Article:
Your monthly digest of health and wellbeing information that matters to you!
With Time to Talk day on 6th February and Random Acts of Kindness day on the 17th, this month we are looking at how we can be friendly and kind to others and ourselves.
Small changes in our everyday behaviour can often have a profound effect on ourselves and those we encounter. Something that may seem small to you, like smiling at people you pass in the corridor or asking the name of the person who serves you your morning coffee, could have a huge positive effect. Being friendly and kind in a small way might just make someone’s day!
Thursday 7th February is Time to Talk Day, and we want to encourage everyone to have a conversation about mental health, whether that’s a chat with a colleague over a cup of tea or a quick text to check in on a friend. Mental health problems affect one in four of us, yet people are still afraid to talk about it. Having conversations about mental health helps break down stereotypes, improve relationships and take the stigma out of something that affects us all. There are lots of different ways to have a conversation about mental health. And you don’t have to be an expert to talk.
We are holding an informal lunchtime chat on Time to Talk day in Firth Court between 1-2pm. Bring a colleague, your lunch, or just bring yourself! We’ll be providing lots of resources on mental health, Time to Talk conversation starters and ice breakers, as well as board games and mindfulness colouring activities. You can book on here.
With Random Acts of Kindness Day falling on 17th February, we are encouraging TUOS staff to perform a random act of kindness every day in February, whether its supporting a local business, bringing in a treat for your colleagues or taking some time out for yourself. Follow us on Twitter for a new random act of kindness idea every day with the hashtag #FriendlyFebruary.
Did you Know? The Charity Samaritan’s are running a ‘Brew Monday’ campaign this February with the idea that, ‘when it’s cold and grey outside getting people together to connect over a warming cuppa and good conversation helps to make us feel better and manage the ups and downs of life’.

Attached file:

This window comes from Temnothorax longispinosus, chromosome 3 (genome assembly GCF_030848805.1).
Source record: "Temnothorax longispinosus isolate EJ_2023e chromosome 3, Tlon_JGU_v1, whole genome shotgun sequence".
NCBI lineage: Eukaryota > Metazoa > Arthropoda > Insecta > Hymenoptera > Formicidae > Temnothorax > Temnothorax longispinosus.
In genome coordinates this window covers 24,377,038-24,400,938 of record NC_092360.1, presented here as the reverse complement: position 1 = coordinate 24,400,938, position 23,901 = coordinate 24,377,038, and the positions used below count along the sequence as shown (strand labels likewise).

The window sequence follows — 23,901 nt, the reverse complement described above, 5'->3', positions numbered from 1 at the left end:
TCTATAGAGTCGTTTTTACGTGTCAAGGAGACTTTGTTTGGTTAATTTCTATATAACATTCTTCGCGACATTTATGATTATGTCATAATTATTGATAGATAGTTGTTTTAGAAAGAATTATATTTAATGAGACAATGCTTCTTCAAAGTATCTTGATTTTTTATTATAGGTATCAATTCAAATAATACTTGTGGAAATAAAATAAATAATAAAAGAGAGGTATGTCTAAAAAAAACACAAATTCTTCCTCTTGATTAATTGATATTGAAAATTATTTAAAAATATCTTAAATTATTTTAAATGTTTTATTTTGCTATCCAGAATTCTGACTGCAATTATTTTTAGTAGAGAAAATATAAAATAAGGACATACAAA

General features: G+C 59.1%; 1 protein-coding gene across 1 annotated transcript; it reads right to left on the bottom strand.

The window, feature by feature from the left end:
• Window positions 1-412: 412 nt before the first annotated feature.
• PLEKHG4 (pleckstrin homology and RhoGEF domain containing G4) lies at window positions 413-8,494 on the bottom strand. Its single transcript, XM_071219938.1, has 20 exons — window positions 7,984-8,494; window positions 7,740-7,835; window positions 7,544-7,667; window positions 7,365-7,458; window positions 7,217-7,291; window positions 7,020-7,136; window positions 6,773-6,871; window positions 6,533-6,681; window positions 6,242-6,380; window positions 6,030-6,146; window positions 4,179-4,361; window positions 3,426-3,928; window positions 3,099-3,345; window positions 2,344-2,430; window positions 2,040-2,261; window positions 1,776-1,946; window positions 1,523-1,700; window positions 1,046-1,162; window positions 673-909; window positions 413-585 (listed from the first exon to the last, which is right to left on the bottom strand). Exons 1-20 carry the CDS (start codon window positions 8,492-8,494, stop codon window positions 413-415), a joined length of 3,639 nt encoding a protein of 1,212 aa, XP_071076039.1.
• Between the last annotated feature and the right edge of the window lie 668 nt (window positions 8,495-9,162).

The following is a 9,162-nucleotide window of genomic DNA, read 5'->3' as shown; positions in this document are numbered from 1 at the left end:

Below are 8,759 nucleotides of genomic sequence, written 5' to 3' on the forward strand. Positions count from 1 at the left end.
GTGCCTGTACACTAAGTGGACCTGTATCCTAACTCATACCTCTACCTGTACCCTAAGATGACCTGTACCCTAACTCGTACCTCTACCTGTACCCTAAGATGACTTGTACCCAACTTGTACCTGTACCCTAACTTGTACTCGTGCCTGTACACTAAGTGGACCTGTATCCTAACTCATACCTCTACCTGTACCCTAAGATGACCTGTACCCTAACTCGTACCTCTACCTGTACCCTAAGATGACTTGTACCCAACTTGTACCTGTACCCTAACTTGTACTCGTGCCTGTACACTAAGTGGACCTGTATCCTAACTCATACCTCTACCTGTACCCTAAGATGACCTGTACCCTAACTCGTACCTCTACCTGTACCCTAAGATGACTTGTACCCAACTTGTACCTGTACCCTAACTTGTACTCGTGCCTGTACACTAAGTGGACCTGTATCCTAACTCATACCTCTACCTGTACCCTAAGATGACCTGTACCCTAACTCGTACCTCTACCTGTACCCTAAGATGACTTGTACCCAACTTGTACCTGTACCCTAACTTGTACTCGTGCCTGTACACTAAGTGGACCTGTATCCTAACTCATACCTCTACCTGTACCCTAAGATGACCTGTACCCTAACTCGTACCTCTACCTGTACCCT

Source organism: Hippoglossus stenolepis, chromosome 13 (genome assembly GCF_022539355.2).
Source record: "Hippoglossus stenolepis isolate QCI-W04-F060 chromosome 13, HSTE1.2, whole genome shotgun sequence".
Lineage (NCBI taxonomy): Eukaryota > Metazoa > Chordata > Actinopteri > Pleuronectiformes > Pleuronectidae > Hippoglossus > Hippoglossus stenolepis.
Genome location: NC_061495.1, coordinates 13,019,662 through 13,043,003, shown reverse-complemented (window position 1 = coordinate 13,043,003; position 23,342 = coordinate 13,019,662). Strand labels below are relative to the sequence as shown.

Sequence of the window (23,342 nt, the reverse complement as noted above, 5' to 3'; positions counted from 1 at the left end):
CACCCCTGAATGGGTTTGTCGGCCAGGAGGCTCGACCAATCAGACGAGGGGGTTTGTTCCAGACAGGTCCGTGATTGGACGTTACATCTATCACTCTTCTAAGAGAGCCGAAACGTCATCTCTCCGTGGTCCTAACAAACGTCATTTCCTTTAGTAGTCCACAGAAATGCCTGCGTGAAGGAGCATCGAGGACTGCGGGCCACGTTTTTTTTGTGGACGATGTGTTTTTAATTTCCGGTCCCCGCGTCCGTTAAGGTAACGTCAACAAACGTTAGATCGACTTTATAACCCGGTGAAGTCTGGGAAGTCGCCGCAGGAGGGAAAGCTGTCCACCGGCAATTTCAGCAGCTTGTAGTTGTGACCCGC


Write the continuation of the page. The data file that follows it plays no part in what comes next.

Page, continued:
You can also use these get-togethers to raise money for Samaritans who will use the fundraising to help give people going through a tough time somewhere to turn when they need to talk.
Interested? You can find out more about holding your own Brew Monday event here.
Encouraging more conversations about mental health can aid learning and reduces stigma. The more we talk, the more we learn and the more lives we change.
The University of Sheffield have created the TALK model that helps staff to initiate and navigate conversations about mental health. If you want to start a conversation about mental health but you're not sure where to start, click here to read the guide.
Reading books is a great way to keep learning and educate ourselves on topics such as Mental Health LGBT+ history.
As part of the universities ongoing LGBT+ inclusion work and to coincide with and mark the importance of LGBT History Month, the Juice Book Club are reading 'This Queer Angel' by Elaine Chambers. This book has been chosen by James Gregory-Monk, Deputy-Chair of the LGBT+ Staff Network, to mark the 20th anniversary of the British Military lifting the ban on homosexuality.
You can also get involved with other LGBT+ events taking place around campus this month, such as:
- LGBT+ activism - a personal perspective
- Trans Awareness: The Basics
Being physically active is something that we can all do as an act of self care, as it has so many benefits for our health. You can book onto one of our free Juice activities 6 days in advance here. In light of #FriendlyFebruary why not invite a colleague to take part in a Juice activity with you?
It is also important to be active in looking after our mental health. This will be different for everyone, but being proactive might include: going for a walk, reading a book, meditation or catching up with a friend. If you are struggling and want advice or someone to talk to it is vital to be kind to yourself and not struggle in silence.
For those that are struggling with their mental health, or any other aspect of their life, our staff helpline and counselling service is free to all staff members. More information on this free service can be found here.